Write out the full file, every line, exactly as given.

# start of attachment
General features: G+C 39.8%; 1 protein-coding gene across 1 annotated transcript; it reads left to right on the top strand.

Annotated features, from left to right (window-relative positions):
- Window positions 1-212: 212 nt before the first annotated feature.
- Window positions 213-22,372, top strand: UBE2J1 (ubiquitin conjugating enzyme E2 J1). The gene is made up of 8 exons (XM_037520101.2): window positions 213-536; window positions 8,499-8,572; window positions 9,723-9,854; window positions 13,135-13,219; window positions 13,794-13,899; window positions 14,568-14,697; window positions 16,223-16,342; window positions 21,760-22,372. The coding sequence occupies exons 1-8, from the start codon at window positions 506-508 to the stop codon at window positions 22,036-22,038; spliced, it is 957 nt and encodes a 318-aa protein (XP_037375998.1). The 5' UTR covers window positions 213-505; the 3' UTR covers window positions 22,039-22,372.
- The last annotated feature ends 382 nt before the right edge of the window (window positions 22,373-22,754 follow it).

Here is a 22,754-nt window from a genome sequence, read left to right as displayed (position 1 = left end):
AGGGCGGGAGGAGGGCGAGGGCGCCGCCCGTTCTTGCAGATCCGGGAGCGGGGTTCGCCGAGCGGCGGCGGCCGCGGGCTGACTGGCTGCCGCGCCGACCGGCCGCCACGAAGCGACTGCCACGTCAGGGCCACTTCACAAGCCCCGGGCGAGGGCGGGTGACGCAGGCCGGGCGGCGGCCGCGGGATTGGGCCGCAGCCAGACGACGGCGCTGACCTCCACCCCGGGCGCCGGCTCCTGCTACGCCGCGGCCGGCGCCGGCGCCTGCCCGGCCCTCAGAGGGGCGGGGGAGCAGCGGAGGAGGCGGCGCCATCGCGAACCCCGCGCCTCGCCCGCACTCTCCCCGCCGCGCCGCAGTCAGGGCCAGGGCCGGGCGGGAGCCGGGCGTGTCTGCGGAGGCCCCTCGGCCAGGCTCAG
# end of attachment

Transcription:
General features: G+C 39.8%; 1 protein-coding gene across 1 annotated transcript; it reads left to right on the top strand.

Annotated features, from left to right (window-relative positions):
- Window positions 1-212: 212 nt before the first annotated feature.
- Window positions 213-22,372, top strand: UBE2J1 (ubiquitin conjugating enzyme E2 J1). The gene is made up of 8 exons (XM_037520101.2): window positions 213-536; window positions 8,499-8,572; window positions 9,723-9,854; window positions 13,135-13,219; window positions 13,794-13,899; window positions 14,568-14,697; window positions 16,223-16,342; window positions 21,760-22,372. The coding sequence occupies exons 1-8, from the start codon at window positions 506-508 to the stop codon at window positions 22,036-22,038; spliced, it is 957 nt and encodes a 318-aa protein (XP_037375998.1). The 5' UTR covers window positions 213-505; the 3' UTR covers window positions 22,039-22,372.
- The last annotated feature ends 382 nt before the right edge of the window (window positions 22,373-22,754 follow it).

Here is a 22,754-nt window from a genome sequence, read left to right as displayed (position 1 = left end):
AGGGCGGGAGGAGGGCGAGGGCGCCGCCCGTTCTTGCAGATCCGGGAGCGGGGTTCGCCGAGCGGCGGCGGCCGCGGGCTGACTGGCTGCCGCGCCGACCGGCCGCCACGAAGCGACTGCCACGTCAGGGCCACTTCACAAGCCCCGGGCGAGGGCGGGTGACGCAGGCCGGGCGGCGGCCGCGGGATTGGGCCGCAGCCAGACGACGGCGCTGACCTCCACCCCGGGCGCCGGCTCCTGCTACGCCGCGGCCGGCGCCGGCGCCTGCCCGGCCCTCAGAGGGGCGGGGGAGCAGCGGAGGAGGCGGCGCCATCGCGAACCCCGCGCCTCGCCCGCACTCTCCCCGCCGCGCCGCAGTCAGGGCCAGGGCCGGGCGGGAGCCGGGCGTGTCTGCGGAGGCCCCTCGGCCAGGCTCAG